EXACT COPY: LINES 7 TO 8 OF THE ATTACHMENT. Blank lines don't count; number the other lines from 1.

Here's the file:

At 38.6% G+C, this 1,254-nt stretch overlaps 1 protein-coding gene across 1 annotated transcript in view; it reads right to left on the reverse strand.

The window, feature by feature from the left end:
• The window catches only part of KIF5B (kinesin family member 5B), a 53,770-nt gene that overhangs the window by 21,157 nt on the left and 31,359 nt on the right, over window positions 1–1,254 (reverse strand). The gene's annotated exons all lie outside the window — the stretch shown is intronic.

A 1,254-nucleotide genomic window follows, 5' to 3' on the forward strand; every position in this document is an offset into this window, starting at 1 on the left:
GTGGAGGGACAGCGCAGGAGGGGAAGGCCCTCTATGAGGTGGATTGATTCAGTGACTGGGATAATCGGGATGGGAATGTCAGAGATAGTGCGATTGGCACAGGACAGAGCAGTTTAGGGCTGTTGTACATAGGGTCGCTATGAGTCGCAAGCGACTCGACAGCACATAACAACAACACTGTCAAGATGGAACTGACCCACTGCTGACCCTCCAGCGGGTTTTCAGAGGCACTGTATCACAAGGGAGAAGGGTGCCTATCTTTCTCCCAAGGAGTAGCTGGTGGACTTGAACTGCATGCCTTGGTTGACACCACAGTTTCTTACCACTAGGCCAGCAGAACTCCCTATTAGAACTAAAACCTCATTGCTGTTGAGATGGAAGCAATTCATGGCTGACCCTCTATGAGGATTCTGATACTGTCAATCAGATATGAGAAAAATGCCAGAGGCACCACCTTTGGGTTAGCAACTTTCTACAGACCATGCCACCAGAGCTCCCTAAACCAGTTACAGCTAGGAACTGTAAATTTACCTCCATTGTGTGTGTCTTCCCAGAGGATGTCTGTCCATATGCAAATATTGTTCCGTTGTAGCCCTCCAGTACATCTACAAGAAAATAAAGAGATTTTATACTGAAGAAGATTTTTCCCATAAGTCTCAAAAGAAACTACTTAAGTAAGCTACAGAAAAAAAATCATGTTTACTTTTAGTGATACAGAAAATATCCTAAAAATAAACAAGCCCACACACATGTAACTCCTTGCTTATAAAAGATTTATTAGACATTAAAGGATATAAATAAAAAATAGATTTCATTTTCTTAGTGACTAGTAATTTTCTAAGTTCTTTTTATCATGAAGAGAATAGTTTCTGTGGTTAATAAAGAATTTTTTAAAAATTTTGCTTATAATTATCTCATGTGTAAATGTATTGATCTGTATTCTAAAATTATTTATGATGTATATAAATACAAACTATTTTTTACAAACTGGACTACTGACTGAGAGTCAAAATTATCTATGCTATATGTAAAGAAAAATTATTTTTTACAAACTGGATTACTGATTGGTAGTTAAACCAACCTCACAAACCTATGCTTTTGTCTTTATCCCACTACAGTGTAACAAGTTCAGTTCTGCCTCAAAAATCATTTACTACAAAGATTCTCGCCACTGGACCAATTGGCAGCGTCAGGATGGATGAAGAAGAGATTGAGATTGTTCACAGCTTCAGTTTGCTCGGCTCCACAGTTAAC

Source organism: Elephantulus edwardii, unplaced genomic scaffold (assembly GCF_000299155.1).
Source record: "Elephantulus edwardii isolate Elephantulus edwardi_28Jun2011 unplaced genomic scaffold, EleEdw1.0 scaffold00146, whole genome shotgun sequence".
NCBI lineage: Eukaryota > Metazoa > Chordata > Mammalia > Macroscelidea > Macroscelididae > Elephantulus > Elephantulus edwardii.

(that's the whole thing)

Source record: "Elephantulus edwardii isolate Elephantulus edwardi_28Jun2011 unplaced genomic scaffold, EleEdw1.0 scaffold00146, whole genome shotgun sequence".
NCBI lineage: Eukaryota > Metazoa > Chordata > Mammalia > Macroscelidea > Macroscelididae > Elephantulus > Elephantulus edwardii.